Mirror, mirror, on the wall, who's the fairest of them all? Well... it's us. Obviously.
It's no secret that Irish people are some of the palest – if not the palest – people in the world.
We moan about the weather all year round, but when the sun does show up we complain, turn some unholy shade of scarlet and curse at our ghostly skin.
But why are we so fair? Well, it's complicated – and it's not because of the lack of sunlight in pubs.
Believe it or not, but we might have just one person from history to blame for our sunburnability – and it's not Mother Nature (well, she didn't help).
In 2016, scientists found that our pale skin complexion is inherited from just one man who lived thousands of years ago.
Researches at Penn State University identified SLC24A5 as the gene responsible for skin pigmentation, and a specific mutation within it responsible for fair skin.
The mutation, A111T, is found most commonly in Ireland and all who possess it share a common genetic code descended from the same ONE person.
We don't know his name, but he lived in India or the Middle East around 10,000 years ago, before his ancestors eventually brought the gene to Ireland via the Iberian Peninsula.
So there's your culprit. Maybe.
We can't just blame our genes or our foreign ancestors, though. Ireland itself is also to blame.
The latest research indicates that the genes controlling white skin colour arose relatively recently in Europeans – as recently as 8,000 years ago.
Given Ireland’s relatively remote northerly location, it’s likely that most invaders and settlers to the island have been northern white Europeans, concentrating these genes even further.
Fair skin is advantageous in northern climates because the lack of sunlight hampers the production of Vitamin D – an essential vitamin for bone growth and disease prevention.
We can already hear you asking: "So if it's because we're so far to the north, why do Eskimo people have darker skin? And why do Scandinavians tan so easily?"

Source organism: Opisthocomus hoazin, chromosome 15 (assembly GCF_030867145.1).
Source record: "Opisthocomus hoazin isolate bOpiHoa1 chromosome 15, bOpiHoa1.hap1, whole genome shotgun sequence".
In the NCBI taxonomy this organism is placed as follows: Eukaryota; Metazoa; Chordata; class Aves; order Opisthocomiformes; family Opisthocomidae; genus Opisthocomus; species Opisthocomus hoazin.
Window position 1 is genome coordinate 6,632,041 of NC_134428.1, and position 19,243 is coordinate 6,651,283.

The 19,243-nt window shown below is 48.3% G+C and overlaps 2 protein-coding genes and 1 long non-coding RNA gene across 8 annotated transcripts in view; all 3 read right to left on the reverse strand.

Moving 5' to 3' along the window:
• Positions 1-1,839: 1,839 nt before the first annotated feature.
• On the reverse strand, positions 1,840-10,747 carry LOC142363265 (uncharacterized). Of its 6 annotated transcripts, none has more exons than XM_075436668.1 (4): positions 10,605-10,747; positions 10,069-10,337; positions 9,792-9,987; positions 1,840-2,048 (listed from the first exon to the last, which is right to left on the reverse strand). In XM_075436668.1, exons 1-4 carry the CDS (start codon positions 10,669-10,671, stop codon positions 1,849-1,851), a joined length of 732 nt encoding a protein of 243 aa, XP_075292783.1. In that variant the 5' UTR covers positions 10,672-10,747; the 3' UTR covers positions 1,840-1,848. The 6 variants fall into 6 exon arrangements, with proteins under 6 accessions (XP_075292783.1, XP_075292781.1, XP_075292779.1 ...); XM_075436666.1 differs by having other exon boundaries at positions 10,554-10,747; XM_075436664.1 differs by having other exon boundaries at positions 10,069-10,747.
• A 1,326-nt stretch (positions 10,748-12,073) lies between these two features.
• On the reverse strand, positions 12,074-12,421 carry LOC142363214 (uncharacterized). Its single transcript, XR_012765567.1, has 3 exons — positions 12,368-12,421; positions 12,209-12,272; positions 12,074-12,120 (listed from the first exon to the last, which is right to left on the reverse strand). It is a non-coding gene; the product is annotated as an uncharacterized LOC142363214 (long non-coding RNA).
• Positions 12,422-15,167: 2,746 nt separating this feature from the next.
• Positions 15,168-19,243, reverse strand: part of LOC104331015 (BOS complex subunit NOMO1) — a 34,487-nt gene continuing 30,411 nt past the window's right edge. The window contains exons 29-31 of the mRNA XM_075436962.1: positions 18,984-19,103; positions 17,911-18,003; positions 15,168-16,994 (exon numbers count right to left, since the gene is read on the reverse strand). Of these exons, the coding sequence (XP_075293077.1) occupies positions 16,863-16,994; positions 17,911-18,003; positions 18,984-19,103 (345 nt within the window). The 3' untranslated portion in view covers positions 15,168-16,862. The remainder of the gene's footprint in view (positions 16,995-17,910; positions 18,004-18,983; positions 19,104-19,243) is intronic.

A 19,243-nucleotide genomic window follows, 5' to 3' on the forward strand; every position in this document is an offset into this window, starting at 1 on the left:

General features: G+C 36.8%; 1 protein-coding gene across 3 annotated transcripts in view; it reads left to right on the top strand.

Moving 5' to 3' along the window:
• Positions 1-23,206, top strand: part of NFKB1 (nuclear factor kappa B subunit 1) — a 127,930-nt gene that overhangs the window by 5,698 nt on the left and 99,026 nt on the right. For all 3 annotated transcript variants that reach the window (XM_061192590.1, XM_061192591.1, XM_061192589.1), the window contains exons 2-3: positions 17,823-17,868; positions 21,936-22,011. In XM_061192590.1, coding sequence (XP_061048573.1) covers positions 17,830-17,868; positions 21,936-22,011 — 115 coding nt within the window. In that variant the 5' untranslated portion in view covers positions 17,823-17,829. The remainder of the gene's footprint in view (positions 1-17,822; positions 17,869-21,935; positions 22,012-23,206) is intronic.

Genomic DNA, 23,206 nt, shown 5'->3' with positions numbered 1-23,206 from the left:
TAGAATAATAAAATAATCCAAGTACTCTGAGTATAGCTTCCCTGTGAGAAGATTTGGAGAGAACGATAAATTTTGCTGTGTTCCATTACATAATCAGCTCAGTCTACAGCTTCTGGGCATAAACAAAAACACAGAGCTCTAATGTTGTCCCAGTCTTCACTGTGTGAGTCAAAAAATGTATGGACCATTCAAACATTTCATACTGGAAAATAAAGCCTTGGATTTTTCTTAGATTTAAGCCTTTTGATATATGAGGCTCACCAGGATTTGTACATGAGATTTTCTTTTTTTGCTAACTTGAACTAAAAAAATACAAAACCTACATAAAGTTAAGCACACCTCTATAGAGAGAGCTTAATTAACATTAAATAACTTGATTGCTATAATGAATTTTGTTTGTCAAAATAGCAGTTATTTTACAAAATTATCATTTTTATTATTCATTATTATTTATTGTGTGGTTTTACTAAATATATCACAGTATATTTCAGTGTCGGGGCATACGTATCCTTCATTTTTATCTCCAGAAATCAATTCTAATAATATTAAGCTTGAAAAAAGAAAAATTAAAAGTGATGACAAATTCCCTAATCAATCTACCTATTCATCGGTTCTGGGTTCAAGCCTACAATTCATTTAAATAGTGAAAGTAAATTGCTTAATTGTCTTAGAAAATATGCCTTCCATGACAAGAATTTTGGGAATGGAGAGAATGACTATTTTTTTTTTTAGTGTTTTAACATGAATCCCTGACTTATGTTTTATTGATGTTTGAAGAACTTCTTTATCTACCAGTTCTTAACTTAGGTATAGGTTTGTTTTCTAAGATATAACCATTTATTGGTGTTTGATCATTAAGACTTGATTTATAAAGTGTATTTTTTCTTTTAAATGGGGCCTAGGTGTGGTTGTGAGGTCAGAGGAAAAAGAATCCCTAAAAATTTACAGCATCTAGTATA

Well, close to the poles the atmosphere is much thinner, especially the ozone layer – so UV levels often exceed recommended rates for healthy living.
A recent study showed that UV exposure levels at the poles can reach an index level of 8 or more – similar to what lifeguards in Australia’s sunny Queensland state receive on a regular basis.
In short, our geography – when added to our common ancestry – is the perfect storm for paleness. But there's more.
Yep. Recent research also suggests there may have been sexual selective pressures taking place which accelerated the spread of fair-skin genes around the Irish population.
Like today – when a potential partner farting can be enough to rule out another date – Irish people back in the day were similarly picky.
According to geneticists at University College London, the trend toward lighter coloured skin, hair and eyes may largely have been down to sexual attraction itself.
If so, then the originally rare males or females with lighter features might have been viewed as more of a prize to the opposite sex – leading them to have more mates and obviously, more offspring.
This kind of sexual preference for individuals with unusual appearances has been confirmed in other animals, such as guppies – and we're only primates after all.
So who should we blame? Sex? Geography? Our common ancestor and his DNA?
All of the above
Well, they all had a hand in making Irish people as fair-skinned as they are today.
The truth is, pale skin is not a bad thing – it has its advantages and disadvantages – and is beautiful in its own right.
Just remember to slap on the Factor 50 and you'll be grand.